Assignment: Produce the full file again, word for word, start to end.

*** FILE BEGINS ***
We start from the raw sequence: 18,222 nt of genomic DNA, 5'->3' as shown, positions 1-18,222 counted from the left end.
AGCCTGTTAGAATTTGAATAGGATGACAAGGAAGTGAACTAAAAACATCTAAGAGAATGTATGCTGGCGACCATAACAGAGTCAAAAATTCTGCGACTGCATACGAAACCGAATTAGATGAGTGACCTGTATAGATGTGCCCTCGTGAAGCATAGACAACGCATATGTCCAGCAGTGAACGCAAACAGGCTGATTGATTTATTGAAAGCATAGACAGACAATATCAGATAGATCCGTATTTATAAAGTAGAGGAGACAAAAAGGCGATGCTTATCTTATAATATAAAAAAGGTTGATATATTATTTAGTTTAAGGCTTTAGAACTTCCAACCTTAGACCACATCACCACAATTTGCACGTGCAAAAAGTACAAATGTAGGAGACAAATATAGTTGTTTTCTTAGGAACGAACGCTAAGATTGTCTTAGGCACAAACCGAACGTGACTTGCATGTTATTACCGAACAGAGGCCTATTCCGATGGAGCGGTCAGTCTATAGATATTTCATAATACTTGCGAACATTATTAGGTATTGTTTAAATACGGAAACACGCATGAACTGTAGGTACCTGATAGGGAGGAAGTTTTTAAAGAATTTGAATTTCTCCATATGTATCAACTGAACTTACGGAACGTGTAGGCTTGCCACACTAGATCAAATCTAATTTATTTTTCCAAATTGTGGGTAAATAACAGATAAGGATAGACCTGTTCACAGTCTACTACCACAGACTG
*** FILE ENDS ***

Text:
We start from the raw sequence: 18,222 nt of genomic DNA, 5'->3' as shown, positions 1-18,222 counted from the left end.
AGCCTGTTAGAATTTGAATAGGATGACAAGGAAGTGAACTAAAAACATCTAAGAGAATGTATGCTGGCGACCATAACAGAGTCAAAAATTCTGCGACTGCATACGAAACCGAATTAGATGAGTGACCTGTATAGATGTGCCCTCGTGAAGCATAGACAACGCATATGTCCAGCAGTGAACGCAAACAGGCTGATTGATTTATTGAAAGCATAGACAGACAATATCAGATAGATCCGTATTTATAAAGTAGAGGAGACAAAAAGGCGATGCTTATCTTATAATATAAAAAAGGTTGATATATTATTTAGTTTAAGGCTTTAGAACTTCCAACCTTAGACCACATCACCACAATTTGCACGTGCAAAAAGTACAAATGTAGGAGACAAATATAGTTGTTTTCTTAGGAACGAACGCTAAGATTGTCTTAGGCACAAACCGAACGTGACTTGCATGTTATTACCGAACAGAGGCCTATTCCGATGGAGCGGTCAGTCTATAGATATTTCATAATACTTGCGAACATTATTAGGTATTGTTTAAATACGGAAACACGCATGAACTGTAGGTACCTGATAGGGAGGAAGTTTTTAAAGAATTTGAATTTCTCCATATGTATCAACTGAACTTACGGAACGTGTAGGCTTGCCACACTAGATCAAATCTAATTTATTTTTCCAAATTGTGGGTAAATAACAGATAAGGATAGACCTGTTCACAGTCTACTACCACAGACTG